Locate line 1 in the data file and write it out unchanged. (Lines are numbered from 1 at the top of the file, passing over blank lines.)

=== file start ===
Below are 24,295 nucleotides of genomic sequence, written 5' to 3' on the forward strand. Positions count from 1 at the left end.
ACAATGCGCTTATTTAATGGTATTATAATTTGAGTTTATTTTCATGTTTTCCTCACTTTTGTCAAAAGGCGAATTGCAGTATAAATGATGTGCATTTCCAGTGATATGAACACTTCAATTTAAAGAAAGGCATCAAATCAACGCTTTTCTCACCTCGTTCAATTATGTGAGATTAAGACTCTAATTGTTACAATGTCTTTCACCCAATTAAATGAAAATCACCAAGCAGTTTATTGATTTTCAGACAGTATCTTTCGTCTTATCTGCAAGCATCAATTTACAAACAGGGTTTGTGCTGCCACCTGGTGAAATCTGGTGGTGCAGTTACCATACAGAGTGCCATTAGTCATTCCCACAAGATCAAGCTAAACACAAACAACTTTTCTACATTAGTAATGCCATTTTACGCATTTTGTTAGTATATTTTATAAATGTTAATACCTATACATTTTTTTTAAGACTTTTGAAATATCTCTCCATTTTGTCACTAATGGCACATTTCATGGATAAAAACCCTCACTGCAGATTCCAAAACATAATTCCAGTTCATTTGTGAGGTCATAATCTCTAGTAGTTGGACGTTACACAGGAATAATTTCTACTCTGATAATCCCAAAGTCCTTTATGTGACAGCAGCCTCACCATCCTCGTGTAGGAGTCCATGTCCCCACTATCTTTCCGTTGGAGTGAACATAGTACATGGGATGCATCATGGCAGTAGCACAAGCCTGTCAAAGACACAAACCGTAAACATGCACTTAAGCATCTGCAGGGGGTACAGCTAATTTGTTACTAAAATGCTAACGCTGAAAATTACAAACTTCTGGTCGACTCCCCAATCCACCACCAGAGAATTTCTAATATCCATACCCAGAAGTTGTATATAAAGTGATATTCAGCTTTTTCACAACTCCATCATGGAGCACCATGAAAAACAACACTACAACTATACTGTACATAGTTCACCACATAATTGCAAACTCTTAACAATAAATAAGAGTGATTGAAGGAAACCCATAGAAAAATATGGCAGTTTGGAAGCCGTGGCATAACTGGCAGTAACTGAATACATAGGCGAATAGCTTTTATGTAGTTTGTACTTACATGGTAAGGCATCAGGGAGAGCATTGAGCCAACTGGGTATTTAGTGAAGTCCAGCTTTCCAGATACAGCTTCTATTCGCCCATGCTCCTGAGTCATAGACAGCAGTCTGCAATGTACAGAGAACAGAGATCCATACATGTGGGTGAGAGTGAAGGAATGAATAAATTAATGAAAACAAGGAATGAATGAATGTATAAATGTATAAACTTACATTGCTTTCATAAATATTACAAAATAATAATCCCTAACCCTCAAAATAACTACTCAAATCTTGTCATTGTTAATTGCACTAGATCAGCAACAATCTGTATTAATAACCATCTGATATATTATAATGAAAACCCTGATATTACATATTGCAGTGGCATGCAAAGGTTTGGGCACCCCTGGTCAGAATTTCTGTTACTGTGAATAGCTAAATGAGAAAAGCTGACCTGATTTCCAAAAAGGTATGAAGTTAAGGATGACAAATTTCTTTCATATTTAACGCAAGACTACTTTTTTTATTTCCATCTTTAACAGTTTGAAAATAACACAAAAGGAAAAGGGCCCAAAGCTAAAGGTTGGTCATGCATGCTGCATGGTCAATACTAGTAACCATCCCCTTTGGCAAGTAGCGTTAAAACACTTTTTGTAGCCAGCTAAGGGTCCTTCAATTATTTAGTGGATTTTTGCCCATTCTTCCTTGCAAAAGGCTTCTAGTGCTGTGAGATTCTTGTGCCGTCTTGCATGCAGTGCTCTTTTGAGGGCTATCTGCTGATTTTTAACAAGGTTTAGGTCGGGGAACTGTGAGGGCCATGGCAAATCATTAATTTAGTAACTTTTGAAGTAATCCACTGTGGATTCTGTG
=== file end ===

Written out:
Below are 24,295 nucleotides of genomic sequence, written 5' to 3' on the forward strand. Positions count from 1 at the left end.